There are reports of many power stations tripping out due to underfrequency. That is poor grid management by ERCOT. If they had been swift in cutting demand then frequency would have been maintained, and there would have been fewer power station trips and more power would have been able to stay on.

    Maintaining supply to essential demand has meant prolonged power cuts for many – not rotating blackouts. There’s a picture of downtown Houston all in lights taken from across a mostly dark city that has angered many.

    One of those buildings used to be Enron HQ…

    Those using their vehicles to provide a heated environment have been running risks: there is already a report of a mother and daughter dead from carbon monoxide poisoning. They are also running down their fuel tanks. Several refineries have shut down, and 1 mb/d of oil production has been lost (and doubtless a good chunk of gas production too, though I’ve not seen figures). There will be shortages of gasoline and diesel for a few days.

    Yesterday evening the grid was managing to supply about 50GW against demand of up to 72GW. Many plants will have been on winter turnaround, as demand is normally lower at this time of year compared with the peaks required to meet summer airconditioning. Supposedly some 75% of all generating plant was facing problems that led either to reduced output or complete shutdown. Normal capacity includes about 5GW of nuclear, and 88GW of fossil fuelled power.

    Whether it turns out that there have been transmission assets lost (transformers, power lines) due to overloading or icing bringing lines down remains largely unknown to news services.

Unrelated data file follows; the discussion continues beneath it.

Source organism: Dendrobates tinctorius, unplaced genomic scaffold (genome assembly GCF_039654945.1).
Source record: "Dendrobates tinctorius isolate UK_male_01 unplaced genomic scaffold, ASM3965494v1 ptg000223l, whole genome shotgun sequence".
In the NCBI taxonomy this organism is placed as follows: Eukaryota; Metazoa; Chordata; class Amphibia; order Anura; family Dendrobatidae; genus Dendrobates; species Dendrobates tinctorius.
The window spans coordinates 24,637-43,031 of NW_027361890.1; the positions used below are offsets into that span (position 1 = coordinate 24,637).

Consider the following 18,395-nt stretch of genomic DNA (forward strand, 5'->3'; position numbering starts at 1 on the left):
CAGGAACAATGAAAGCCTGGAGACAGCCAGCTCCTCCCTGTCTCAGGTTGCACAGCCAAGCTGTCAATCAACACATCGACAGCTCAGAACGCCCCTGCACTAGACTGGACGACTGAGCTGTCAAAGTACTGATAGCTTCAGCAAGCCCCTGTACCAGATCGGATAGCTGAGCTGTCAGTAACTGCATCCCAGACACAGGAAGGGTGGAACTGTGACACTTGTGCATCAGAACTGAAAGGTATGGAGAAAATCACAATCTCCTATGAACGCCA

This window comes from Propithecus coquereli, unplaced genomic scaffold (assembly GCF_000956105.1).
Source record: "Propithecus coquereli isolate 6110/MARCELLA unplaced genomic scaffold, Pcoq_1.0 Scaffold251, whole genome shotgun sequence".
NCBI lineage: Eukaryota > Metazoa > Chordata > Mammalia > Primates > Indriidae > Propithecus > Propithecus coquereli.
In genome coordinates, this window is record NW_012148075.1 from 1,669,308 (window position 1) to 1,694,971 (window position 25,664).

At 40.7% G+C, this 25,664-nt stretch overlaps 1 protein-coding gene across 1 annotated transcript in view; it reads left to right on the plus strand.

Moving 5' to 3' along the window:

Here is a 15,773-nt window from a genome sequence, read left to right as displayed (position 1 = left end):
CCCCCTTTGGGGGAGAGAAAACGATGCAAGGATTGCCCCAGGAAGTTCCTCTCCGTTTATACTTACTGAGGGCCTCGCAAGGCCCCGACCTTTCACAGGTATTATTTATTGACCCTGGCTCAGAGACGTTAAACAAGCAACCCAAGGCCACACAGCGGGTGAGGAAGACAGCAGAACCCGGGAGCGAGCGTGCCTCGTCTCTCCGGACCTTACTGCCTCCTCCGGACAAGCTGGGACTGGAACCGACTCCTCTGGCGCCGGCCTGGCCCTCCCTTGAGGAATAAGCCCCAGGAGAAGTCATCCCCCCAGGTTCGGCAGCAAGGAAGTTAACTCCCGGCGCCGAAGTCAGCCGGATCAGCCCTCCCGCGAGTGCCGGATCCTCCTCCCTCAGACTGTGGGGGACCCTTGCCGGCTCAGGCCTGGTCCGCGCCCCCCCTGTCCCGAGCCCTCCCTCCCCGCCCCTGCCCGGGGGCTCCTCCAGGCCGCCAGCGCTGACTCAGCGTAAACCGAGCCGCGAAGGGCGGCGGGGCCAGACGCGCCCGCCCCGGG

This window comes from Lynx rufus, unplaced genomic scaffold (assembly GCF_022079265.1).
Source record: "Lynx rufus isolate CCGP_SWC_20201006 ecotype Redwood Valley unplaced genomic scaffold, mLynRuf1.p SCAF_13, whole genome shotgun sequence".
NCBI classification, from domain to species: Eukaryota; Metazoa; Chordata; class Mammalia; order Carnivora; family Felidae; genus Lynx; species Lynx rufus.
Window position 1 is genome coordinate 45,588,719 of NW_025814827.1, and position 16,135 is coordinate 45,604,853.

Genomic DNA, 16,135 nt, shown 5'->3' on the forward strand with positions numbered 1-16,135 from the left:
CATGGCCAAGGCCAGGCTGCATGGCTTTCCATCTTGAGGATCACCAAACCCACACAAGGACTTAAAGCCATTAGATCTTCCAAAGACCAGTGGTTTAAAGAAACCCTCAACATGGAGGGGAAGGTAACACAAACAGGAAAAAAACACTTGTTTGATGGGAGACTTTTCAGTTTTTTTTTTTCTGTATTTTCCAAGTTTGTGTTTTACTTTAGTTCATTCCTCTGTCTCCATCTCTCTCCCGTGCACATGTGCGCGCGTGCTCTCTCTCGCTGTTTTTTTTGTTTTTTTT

• February 16, 2021 8:10 pm

      4.3 GW of wind power is certainly not exceptionally low for ERCOT:

    • Chris Morris permalink
      February 16, 2021 11:18 pm

      The nuke went down because the pressure transmitting lines on one of the feed pumps froze. And it froze because they don’t build turbine halls over their turbine units. They believe they don’t need them because it is “warm” and dry. They are mistaking climate for weather.

  17. February 16, 2021 8:05 pm

    The ERCOT grid has had poor reliability for a long time, it may qualify as chief crash test dummy for wind power, sorry don’t recall the source of the following:

    • Duker permalink
      February 16, 2021 10:10 pm

      Reserve margins is a different thing to what ordinary people call ‘reliability’, they should just call it ‘reserve margins’.
      ERCOT is going to be different for reasons like the compactness of the grid area and so on and the regions with peaks are Quebec and Maritime which have access to very large hydro capacity which is sold to other regions

      • Hivemind permalink
        February 16, 2021 10:35 pm

        It’s a mistake to treat hydro as another renewable source, because it’s dispatch-able, whereas wind & solar are out of our control.

      • February 17, 2021 2:04 am


        Yes. Thank you for writing that. Hydro is proven technology. Also, I’ve seen where in some tallies it’s listed separately from the faux_green garbage, so you’re in good company.

    • February 17, 2021 2:14 am


      here’s the link

      Not very helpful to understand how wind contributes to issues, unless I misread it. (I’m no fan of wind, either)

  18. Iain permalink
    February 16, 2021 10:43 pm

    meanwhile Greece is in the grip of global warming:

  19. February 16, 2021 11:17 pm

    The great Tucker Carlson video as mentioned above by Andreh

    • Gas Geezer permalink
      February 18, 2021 12:18 am

      Would be great to get someone like Tucker on our TV’s.

  20. John Wilson permalink
    February 17, 2021 1:30 am